The Commonwealth Bank of Australia (CBA) has, in tandem with the Commonwealth Scientific and Industrial Research Organisation (CSIRO), announced a joint initiative aimed at identifying and mitigating the impact that climate change could have towards the finance sector.
According to the partners, the project will see CBA fund the research alongside anonymised data and information across a broad range of industries that are currently, or expected to soon be, affected by the climate crisis.
The scientific body will then utilise this data to develop sectoral analysis and different scenarios.
As per a statement provided by CBA, the CSIRO researchers will be focused on filling identified information gaps for the finance sector, such as determining the economic impact of climate change over geographic regions.
This research will then be overlayed with CBA’s economic and financial insights to “underscore the varying impact on the Australian economy”.
It’s said that the insights for this project will be publicly available.
Products developed through this project are also expected to become available on a digital platform currently being developed by CSIRO’s Climate Resilient Enterprise initiative.
CSIRO chief executive Dr Larry Marshall said that he believes initiatives such as this will provide Australia with a competitive advantage, building a stronger economy, workforce, and more resilient communities.
“CSIRO’s unique climate intelligence, supercharged by Australia’s largest data and AI network, and quantitative analytic capabilities can help financial institutions like Commonwealth Bank navigate an uncertain future,” Dr Marshall said.
“Australian businesses can lead our national response, especially when they have access to Australia’s world-class science and insights to guide meaningful, impactful investment in growth opportunities balanced by risk mitigation.”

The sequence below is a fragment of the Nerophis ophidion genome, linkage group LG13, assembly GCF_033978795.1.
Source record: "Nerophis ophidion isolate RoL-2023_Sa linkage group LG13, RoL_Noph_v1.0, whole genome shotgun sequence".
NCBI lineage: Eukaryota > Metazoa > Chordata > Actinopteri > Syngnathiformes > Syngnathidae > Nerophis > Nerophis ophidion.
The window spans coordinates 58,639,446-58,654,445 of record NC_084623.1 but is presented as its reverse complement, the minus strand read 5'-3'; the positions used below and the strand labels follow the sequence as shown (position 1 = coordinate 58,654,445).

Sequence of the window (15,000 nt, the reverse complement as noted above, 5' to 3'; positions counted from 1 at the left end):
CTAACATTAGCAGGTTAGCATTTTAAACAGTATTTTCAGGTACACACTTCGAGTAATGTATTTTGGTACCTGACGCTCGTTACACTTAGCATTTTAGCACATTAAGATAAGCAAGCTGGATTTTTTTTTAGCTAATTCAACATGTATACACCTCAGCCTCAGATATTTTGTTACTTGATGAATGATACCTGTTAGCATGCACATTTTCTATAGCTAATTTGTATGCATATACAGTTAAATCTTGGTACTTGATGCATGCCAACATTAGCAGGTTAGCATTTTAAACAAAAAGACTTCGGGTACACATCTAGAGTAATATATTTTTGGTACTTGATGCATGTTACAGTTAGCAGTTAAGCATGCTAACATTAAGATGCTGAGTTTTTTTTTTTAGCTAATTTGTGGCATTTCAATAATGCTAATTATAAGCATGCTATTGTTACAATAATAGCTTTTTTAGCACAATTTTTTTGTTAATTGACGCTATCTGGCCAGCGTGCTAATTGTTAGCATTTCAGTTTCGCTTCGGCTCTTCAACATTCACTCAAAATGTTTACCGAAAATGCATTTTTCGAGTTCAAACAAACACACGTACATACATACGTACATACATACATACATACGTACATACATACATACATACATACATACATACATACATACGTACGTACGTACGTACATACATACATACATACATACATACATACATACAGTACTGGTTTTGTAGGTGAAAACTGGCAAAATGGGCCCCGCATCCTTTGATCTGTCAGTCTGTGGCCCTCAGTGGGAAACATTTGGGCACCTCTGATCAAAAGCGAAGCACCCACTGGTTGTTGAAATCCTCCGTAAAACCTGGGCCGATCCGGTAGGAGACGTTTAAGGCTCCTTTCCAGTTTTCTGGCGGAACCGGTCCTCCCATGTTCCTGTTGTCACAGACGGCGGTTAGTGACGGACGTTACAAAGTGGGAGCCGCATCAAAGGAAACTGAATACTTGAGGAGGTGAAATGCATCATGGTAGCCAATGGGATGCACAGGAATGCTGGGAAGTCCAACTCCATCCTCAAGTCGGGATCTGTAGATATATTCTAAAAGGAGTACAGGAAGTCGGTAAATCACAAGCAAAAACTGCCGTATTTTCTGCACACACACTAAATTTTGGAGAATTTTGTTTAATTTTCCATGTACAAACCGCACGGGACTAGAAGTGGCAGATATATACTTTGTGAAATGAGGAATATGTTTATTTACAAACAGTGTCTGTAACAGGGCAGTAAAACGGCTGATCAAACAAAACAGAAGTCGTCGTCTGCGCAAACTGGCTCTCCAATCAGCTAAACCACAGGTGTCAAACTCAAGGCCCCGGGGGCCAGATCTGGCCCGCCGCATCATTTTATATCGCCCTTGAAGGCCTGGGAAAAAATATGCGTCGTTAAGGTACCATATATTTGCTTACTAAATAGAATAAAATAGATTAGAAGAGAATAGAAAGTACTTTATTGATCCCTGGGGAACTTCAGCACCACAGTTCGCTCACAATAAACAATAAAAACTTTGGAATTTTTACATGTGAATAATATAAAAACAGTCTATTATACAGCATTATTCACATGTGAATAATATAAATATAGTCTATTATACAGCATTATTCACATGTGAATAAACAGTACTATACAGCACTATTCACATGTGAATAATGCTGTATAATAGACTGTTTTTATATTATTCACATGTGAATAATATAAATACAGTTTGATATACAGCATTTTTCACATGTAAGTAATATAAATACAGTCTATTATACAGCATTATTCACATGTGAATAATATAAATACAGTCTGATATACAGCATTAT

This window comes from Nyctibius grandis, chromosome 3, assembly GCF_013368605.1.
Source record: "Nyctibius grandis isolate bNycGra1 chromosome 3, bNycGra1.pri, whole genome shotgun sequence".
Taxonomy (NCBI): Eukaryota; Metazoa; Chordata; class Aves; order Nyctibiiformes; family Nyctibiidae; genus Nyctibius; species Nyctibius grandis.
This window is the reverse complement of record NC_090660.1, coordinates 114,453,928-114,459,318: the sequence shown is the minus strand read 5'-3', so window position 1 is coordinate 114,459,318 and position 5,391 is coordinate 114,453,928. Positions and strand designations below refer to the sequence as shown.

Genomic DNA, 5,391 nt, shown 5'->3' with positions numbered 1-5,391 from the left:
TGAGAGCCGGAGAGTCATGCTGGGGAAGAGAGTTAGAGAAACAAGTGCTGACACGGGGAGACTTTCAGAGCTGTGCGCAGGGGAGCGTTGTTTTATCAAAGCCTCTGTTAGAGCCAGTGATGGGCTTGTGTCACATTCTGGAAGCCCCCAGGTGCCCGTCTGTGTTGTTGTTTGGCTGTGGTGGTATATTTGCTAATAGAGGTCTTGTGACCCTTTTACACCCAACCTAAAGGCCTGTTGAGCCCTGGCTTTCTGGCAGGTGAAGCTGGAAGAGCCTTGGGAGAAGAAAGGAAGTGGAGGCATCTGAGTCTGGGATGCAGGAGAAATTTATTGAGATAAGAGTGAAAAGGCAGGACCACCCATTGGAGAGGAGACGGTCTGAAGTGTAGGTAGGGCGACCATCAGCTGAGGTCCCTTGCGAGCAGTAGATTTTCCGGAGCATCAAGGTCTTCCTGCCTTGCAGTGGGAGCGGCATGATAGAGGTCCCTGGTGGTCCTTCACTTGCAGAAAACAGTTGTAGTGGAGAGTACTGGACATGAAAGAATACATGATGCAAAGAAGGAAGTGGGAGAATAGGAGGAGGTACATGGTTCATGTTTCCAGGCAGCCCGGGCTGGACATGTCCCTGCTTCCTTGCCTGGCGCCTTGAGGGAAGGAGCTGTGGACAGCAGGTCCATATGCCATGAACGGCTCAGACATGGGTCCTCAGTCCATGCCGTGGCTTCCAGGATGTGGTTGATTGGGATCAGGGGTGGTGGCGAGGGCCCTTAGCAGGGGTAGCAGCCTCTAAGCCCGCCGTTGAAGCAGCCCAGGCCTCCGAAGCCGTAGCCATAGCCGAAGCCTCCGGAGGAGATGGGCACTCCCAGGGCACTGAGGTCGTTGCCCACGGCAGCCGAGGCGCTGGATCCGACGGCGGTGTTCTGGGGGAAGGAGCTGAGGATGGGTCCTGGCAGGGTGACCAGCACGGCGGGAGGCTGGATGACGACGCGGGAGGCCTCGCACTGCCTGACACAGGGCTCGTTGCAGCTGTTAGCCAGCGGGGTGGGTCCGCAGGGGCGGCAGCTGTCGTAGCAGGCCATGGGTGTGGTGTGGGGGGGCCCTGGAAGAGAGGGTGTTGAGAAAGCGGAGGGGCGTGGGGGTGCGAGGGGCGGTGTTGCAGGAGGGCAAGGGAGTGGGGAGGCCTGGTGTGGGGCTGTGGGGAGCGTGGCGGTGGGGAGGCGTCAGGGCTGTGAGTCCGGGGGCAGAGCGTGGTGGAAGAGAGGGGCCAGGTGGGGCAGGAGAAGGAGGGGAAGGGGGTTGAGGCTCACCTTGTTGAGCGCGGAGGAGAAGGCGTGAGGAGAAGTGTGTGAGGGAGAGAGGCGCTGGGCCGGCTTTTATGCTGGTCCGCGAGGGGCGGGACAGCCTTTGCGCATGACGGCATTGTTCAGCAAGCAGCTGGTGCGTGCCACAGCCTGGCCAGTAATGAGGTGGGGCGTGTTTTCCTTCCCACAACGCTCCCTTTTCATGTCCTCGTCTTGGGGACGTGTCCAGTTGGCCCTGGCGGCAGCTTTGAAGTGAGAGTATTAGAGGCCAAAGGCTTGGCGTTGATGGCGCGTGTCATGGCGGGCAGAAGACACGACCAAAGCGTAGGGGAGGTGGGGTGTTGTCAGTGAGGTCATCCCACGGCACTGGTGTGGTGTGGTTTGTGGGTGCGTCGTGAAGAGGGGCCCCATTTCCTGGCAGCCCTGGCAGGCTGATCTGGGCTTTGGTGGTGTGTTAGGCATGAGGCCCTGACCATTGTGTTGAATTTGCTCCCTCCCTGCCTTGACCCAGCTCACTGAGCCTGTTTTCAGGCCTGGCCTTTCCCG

CBA CEO Matt Comyn added that he felt this initiative would supplement the efforts currently being made by both financial institutions and communities to adapt to climate change.
“We believe our collaboration with CSIRO will better inform our approach on how to play a leadership role in supporting Australia’s transition to a more sustainable economy,” Mr Comyn said.
“The best scientific insight, combined with our data and insights, means CSIRO and CBA are well placed working together to help businesses understand what risks they face, how they can adapt and what opportunities are available to create jobs and investment in a lower carbon economy.”
The news of this initiative comes at a time of increasing environmentally geared products being provided by banks and lenders, as well as a growing consciousness of how a climate disaster may impact the financial services sector, including the property market.
In October, CBA announced it had approved a green loan worth $130 million for Australia’s “first build-to-rent development”, less than one month after it unveiled it had begun a pilot program to provide customers with personalised carbon footprints.
In September, the Reserve Bank of Australia (RBA) calculated that around 3.5 per cent of Australian dwellings were considered a “high-risk property” to climate-related damage.
The proportion of high-risk properties is expected to increase to 8 per cent over the next 80 years.